Do’s and Don’ts when Selecting Driveway Pavers

Aspect Ratio

Make sure your interlocking driveway paver selection fits the application.  The aspect ratio is calculated by the longest length of the paver divided by the thickness of the paver. That number should be between 3 and 4. Heavy vehicular applications should be 3 or lower.  If your driveway is more of a drive aisle with more drive activity including commercial vehicles, you need to consider the aspect ratio of the paver. 

Driveway Replacement vs. New Construction

Homeowners in the Bay Area may not be required to use permeable pavers when replacing a concrete driveway.  But if they are building new construction, remodeling or increasing the square footage of the residence, a stormwater management plan may be required. This requirement varies depending on the town or city you reside in.  This plan could involve using permeable pavers to collect and retain water on-site and prevent potential contamination run-off into local water sources.

Vendor Selection

Calstone, Basalite, Acker-Stone, and Belgard are all very popular brands in the Bay Area for permeable pavers. But there are many brands for driveway pavers. HOT TIP: Greys are on trend! Calstone’s Mission Grey Charcoal and Grey Charcoal Tan are classic choices so you can’t go wrong if you chose one of those.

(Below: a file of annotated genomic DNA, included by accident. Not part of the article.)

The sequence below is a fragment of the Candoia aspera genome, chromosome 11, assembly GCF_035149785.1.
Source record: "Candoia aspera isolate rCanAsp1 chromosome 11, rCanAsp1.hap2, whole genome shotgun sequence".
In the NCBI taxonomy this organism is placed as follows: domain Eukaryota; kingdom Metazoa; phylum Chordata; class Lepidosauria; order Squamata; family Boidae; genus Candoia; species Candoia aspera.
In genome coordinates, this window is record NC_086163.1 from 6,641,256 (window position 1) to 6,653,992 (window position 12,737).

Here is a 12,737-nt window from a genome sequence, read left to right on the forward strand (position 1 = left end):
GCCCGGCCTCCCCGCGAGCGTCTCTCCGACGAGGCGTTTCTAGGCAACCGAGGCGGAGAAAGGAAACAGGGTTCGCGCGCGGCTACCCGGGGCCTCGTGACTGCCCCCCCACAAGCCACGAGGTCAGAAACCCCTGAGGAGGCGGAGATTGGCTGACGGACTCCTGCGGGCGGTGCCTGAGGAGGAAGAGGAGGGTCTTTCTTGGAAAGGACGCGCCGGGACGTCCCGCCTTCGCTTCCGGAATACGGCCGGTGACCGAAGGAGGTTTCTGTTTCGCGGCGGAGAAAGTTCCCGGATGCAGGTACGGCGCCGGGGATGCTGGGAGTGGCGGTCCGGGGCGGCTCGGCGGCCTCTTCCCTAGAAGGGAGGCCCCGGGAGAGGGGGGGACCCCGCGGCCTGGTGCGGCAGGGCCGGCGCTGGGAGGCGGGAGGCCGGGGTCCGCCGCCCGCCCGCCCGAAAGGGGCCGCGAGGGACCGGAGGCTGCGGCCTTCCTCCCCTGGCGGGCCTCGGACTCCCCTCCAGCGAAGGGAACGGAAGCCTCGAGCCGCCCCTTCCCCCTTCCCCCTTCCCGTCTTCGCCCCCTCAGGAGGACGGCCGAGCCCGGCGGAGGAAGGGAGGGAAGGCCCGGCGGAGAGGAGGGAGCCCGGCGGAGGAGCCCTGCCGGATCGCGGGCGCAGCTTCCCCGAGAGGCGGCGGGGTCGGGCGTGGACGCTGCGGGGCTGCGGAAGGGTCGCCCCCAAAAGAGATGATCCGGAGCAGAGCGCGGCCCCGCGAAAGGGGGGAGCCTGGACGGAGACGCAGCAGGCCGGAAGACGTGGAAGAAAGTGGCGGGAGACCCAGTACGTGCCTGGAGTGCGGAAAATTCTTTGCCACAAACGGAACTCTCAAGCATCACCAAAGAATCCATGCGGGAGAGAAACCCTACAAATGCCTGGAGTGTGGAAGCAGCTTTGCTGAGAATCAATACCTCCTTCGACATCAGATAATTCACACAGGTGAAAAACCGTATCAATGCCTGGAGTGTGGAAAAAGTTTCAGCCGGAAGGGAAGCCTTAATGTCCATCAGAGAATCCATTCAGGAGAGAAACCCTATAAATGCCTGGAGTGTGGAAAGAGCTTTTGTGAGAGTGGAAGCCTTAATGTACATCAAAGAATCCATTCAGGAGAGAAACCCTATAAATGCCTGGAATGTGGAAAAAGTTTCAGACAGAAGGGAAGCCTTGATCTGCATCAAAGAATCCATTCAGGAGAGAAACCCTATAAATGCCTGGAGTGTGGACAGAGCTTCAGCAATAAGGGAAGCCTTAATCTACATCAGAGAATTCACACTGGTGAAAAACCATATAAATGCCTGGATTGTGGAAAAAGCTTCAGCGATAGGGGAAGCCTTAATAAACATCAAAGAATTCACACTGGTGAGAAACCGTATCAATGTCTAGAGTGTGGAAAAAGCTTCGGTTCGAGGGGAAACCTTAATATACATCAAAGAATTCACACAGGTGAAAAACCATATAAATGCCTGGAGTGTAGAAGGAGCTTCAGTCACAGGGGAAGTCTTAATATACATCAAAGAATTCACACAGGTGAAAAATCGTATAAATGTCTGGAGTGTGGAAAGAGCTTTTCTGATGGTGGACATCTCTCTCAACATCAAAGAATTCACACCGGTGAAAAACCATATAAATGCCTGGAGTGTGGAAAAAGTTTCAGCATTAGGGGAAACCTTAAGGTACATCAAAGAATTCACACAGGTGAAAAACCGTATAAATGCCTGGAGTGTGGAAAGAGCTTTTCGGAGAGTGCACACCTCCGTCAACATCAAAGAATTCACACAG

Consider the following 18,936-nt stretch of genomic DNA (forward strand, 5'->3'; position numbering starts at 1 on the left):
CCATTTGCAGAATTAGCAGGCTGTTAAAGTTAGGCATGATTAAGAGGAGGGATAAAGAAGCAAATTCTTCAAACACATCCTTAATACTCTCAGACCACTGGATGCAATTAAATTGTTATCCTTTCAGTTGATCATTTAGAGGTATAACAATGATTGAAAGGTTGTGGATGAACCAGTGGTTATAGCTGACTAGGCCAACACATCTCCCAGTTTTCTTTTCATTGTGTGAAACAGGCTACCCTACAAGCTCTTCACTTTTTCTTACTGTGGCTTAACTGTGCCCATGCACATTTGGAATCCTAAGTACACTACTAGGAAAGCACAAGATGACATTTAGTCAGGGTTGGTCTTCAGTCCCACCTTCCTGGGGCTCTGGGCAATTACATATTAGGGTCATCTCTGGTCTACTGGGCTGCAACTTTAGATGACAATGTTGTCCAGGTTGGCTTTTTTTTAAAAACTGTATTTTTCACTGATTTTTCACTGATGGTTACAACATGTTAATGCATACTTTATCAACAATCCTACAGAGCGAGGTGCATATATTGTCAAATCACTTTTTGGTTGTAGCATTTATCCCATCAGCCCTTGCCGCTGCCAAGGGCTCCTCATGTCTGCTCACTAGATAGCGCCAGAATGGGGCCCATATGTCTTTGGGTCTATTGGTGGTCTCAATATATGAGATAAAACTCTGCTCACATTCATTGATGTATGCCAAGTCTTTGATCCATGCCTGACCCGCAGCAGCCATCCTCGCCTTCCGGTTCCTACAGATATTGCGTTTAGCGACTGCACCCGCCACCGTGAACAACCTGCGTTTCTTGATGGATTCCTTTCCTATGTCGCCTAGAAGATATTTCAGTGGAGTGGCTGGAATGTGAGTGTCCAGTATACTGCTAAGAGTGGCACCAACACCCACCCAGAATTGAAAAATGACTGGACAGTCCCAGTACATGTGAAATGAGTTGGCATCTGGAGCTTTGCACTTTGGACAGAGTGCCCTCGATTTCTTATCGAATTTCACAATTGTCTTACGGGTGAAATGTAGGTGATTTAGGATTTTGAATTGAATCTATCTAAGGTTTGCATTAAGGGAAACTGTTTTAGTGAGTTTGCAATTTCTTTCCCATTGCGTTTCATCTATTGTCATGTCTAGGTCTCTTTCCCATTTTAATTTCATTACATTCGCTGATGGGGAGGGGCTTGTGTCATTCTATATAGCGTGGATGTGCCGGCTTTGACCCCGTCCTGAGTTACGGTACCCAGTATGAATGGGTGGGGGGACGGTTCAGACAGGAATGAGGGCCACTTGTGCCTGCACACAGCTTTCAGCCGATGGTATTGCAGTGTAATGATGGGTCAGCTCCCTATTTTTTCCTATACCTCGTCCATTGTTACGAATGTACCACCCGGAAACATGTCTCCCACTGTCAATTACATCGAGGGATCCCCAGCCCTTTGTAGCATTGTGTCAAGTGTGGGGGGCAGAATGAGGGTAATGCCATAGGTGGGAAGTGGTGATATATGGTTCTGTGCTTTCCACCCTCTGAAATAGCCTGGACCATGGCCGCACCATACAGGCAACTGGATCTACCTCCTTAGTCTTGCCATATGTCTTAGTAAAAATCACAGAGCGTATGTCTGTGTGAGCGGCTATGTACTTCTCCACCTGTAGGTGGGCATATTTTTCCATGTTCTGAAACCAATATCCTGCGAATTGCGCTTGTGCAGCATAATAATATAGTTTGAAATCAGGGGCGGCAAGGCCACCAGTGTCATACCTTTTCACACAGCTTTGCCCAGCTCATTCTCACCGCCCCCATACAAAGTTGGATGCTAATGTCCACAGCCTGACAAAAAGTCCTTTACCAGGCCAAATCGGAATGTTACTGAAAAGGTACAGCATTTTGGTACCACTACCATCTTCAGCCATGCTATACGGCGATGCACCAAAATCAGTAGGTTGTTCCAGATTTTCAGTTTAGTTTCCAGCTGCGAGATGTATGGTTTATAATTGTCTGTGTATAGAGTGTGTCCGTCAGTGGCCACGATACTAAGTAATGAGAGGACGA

In terms of size, you want to stick with a paver that is no bigger than a 12×12. Most standard pavers are 60mm thick.  If the driveway requires heavy vehicular access, you should consider the use an 80mm paver.  

Don’t select anything over a 12×12 on a typical “2-car” driveway. Instead, select a pattern that also utilizes 6×6 and 6×12 pavers to limit the number of 12×12 in the pattern. Consider the use of a 4×8 or 6×9 as well as 60mm (2-⅜”) thickness vs 80mm (3-⅛”) thickness. 

Peninsula Building Materials is Always Available as a Resource

To help you get started on the right foot, make an appointment at the PBM Showroom with one of our product specialists for a one-on-one consultation. There are a large variety of products on display to help you visualize and touch and feel the texture of the pavers.

How to Select a Contractor to Install Driveway Pavers

While a homeowner can install a garden pathway, we recommend driveway pavers be professionally installed.  

  • If the driveway is not graded properly, you may accidentally divert water towards your home instead of away from your home.